While things between Natalie and I slowly clarified, like iced coffee on a summer porch, Jack had been spending the two weeks after our show in D.C., where he  resumed his casual, summer camp inquiry into filmmaking. We kept in voluminous  touch over AIM in the pitch black a.m., talking about our respective days in throwaway shorthand and our musical aspirations in long-held breaths.

During one such chat he floated thoughts of going to the second summerly Pitchfork Festival. After all, Girl Talk and his still-recent Night Ripper album meant a lot to us,1 and he was set to headline the global music hegemon’s fast-sprouting party appendage. But Chicago was far, all weekend passes were long gone, and the days away were dwindling. The idea seemed little more than a shallow draught of helium, quick to pitch back down to ground level and diffuse.

Jack surprised me one night the week prior, then, with an instant-messenged gift: he had scalped a couple of Saturday tickets. His father would be in Chicago that weekend on business, and had dibbed us a dual-bed room at a Best Western or Westin. It was exciting stuff, though I did silently reflect on my sudden obligation to buy a last-minute roundtrip to Illinois, some three or four times what my festival pass had cost. High school  had been pretty miserly for me, having devoted whatever spare funds I had to my record label, which had just been robbed into bankruptcy some few thousand dollars by criminals abusive of a contract I’d spent the past couple years honoring. Outside of two business trips to Nashville, there had been no room in that ledger for budget airfare, let alone 24-hour concert larks. But that, I fast realized, was exactly right: ours was the friendship of unreason, and this was its first summer. I bought the ticket, feeling good about it.

We took an early flight the morning of, unsaddled our modest backpacks at the hotel, then made it to the Union Park gates not long after their midday cleft. With a single-mindedness (arguably) adorable in retrospect, we sought to optimize our Girl Talk experience at the expense of all else under the sun. Having carved our scarfing way down the food stand crescent of hip/local taco fusion slop, we darted to the near-vacant Balance Stage with missionary insistence. Gregg “Girl Talk” Gillis was due to arrive in eight hours, and a total eclipse of concertgoers could appear, hundreds wide, at any moment.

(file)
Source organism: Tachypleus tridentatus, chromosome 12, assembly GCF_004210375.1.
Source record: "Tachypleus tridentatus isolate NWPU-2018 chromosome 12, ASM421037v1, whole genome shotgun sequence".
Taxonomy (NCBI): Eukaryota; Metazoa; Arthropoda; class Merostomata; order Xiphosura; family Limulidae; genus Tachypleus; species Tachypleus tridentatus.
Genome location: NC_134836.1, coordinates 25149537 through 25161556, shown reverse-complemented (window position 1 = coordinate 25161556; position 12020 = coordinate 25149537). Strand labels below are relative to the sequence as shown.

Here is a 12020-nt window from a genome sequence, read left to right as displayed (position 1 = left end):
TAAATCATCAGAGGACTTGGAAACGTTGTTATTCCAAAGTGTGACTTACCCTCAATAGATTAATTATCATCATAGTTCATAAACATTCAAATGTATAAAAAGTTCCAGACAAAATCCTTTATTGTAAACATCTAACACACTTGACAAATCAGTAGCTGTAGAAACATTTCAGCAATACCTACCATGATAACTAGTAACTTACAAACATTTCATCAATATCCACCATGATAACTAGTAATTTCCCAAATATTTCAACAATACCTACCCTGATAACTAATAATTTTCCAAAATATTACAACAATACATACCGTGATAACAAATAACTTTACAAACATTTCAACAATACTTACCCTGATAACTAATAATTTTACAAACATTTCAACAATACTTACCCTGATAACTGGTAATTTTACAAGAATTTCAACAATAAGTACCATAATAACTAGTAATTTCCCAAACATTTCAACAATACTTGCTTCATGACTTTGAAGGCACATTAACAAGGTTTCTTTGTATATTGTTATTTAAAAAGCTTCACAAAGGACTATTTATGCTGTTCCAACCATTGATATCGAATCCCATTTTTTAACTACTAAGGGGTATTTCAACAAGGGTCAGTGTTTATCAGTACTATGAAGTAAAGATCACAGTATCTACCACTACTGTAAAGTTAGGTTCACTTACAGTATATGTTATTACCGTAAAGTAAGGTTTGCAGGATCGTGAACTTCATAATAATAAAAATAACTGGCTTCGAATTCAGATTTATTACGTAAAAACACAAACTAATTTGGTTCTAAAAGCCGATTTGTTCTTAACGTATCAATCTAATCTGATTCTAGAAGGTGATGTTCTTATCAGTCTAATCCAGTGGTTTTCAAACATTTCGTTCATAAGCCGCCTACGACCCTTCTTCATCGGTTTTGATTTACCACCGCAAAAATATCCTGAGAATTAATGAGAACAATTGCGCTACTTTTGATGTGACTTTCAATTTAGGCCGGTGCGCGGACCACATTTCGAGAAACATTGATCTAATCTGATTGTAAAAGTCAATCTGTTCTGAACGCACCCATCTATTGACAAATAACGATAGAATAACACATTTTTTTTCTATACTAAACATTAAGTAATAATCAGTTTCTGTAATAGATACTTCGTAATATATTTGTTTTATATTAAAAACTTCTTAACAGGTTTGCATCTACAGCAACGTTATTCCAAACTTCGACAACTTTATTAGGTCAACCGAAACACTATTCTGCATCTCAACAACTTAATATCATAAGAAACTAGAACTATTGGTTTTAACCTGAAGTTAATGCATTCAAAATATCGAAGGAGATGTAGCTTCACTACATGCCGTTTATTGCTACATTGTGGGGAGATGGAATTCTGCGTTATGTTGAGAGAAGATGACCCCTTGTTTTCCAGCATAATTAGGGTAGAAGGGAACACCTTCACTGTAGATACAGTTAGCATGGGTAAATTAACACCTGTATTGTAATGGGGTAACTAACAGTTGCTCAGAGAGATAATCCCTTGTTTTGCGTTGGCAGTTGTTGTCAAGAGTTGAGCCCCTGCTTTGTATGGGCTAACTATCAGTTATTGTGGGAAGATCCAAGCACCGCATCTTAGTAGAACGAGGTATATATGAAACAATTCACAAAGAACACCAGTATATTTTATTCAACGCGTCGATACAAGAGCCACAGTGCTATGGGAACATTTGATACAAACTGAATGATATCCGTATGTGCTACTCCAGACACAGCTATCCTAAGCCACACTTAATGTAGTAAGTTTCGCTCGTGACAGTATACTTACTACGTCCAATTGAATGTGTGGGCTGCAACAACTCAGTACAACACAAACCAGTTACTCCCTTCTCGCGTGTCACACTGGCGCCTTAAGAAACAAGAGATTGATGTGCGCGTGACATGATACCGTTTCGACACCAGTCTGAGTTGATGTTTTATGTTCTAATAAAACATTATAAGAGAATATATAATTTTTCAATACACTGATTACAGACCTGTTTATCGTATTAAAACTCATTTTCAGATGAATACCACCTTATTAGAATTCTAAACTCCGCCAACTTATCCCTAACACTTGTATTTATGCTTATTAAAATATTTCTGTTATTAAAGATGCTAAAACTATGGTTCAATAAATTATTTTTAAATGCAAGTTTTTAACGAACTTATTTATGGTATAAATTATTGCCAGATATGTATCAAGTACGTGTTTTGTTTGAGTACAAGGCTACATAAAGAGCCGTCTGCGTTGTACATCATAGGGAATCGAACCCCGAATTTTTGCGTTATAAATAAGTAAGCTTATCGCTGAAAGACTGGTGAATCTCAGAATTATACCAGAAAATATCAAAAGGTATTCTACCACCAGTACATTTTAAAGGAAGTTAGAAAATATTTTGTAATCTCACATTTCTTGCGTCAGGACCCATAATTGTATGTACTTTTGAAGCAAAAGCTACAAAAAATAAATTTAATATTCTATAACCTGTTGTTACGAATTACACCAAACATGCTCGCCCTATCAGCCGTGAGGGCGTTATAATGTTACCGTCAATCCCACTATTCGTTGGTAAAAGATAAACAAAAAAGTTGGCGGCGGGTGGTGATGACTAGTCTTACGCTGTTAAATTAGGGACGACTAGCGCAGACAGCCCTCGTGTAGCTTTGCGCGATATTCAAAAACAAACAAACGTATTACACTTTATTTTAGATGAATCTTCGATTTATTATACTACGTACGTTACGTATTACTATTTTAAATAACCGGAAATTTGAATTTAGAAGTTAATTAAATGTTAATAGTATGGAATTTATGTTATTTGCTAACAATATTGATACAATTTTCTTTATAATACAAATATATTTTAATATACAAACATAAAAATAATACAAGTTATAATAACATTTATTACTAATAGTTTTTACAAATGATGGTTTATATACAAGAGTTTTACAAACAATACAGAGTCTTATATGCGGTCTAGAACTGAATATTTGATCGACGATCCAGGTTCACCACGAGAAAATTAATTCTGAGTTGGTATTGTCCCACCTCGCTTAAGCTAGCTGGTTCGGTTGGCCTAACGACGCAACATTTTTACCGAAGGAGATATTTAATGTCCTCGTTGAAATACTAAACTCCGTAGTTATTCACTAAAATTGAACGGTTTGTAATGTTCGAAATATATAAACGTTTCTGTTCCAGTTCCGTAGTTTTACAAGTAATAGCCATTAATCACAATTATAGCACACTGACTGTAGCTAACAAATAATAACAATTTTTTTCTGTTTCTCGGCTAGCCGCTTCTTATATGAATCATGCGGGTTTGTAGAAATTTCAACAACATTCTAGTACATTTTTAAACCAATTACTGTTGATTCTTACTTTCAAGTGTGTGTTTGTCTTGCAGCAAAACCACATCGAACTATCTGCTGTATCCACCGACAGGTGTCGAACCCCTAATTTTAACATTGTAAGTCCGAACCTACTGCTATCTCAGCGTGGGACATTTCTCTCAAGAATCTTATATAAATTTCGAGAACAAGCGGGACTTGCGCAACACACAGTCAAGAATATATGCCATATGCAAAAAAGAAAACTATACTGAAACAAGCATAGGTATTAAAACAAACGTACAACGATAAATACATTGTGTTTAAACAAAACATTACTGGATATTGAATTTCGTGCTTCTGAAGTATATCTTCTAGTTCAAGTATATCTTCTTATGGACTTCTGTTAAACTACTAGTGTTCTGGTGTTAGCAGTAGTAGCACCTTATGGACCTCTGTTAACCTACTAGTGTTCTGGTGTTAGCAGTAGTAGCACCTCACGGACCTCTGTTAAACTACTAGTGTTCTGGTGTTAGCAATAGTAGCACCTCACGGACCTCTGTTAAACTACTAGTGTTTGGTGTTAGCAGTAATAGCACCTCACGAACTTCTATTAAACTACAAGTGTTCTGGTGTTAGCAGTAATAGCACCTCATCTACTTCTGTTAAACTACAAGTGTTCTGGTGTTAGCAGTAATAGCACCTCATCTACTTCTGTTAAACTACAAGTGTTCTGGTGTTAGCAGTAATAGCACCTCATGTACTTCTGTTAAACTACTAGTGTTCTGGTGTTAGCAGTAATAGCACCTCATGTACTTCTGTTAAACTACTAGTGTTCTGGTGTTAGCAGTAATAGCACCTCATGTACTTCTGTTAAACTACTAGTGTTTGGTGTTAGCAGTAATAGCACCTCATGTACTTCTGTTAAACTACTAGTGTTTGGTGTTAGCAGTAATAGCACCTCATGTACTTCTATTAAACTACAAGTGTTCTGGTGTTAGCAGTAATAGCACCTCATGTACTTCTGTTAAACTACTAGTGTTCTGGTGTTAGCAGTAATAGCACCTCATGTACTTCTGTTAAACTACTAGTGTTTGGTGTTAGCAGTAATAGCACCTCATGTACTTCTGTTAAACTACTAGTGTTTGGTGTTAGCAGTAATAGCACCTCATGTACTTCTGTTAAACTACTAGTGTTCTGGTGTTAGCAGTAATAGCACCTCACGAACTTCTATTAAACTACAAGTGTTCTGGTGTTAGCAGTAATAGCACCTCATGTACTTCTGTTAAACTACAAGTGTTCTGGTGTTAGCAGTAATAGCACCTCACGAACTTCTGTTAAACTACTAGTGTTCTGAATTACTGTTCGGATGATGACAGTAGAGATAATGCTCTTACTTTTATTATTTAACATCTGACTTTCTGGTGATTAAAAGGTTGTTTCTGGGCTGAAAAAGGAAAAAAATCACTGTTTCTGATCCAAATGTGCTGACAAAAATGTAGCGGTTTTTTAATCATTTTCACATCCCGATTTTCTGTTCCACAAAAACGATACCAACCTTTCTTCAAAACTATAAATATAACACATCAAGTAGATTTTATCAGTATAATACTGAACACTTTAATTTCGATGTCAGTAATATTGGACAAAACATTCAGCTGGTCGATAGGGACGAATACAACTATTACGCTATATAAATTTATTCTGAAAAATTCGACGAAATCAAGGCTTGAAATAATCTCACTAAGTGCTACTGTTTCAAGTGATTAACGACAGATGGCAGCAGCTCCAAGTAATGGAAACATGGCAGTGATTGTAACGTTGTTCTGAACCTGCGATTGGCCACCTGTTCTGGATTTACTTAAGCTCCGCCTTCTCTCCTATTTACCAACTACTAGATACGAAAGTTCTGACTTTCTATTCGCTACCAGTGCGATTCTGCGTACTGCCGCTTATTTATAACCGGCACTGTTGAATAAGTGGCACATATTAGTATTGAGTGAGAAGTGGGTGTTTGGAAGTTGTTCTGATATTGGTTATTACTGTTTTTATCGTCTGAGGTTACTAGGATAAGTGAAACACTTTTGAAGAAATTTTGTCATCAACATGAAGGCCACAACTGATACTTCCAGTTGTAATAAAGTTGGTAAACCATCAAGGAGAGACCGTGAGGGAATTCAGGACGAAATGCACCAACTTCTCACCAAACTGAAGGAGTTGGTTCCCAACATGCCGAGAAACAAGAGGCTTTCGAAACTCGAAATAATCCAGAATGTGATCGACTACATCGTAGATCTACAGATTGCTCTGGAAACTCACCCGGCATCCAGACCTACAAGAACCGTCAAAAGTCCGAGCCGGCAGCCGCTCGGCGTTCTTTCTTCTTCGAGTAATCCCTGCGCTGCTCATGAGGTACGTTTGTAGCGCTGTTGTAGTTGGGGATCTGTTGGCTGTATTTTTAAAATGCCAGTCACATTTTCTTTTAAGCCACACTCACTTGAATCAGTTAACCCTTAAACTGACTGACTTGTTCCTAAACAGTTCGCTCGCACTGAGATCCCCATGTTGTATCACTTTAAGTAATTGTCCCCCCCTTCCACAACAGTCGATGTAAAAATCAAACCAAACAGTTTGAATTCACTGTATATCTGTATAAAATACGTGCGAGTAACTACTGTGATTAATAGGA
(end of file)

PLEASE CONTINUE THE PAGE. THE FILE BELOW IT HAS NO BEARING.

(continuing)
Still live music novices (and logic-agnostic in general), we staked our claim to the stage’s most proximal pavement without so much as a preemptive bathroom break, sunscreen rubdown, or bottle of water to fortify our convictions. And as dehydrated delirium came on strong and thick, so followed the corollary challenges of summer crowd downtime.  Shirtless millabouts  made cumulus the air with dense stench and clouded minds; one Brooklyn-looking manchild appeared with stumbling momentum and a large lapel button pinned infectant to his bare chest, vomiting a request for “beer money” in Jack’s dumbfounded direction.  I answered his question with a question (both lacking question mark), under whose weight he careened into a nearby fence, vomited actual vomit, then vanished into a porta-potty pall for maybe the weekend, maybe forever.2 Soundtracking these events were the cramping strains of a young and confused Beach House, who in their anonymity were playing the especially unfestive 3:10pm slot of the day. Their vocals, child-size keys, guitar, and analog metronome were frequently out of tune and time with themselves, like a multisensory magnifier held shakily between the sun and what I guessed might be my first sunstroke. I felt at first resentful, but later sympathetic when I dimly registered their girl singer’s grimace at the end of their set; it looked like she knew, and was ready to quit. But she and her boy bandmate talked it over, thought about it, kept on it. Three years from that grimace, they would return to Pitchfork; five years from that grimace, they would return to Pitchfork as two of the biggest stars in its galaxy, which had by then started looking like modern music’s Milky Way. Things take time.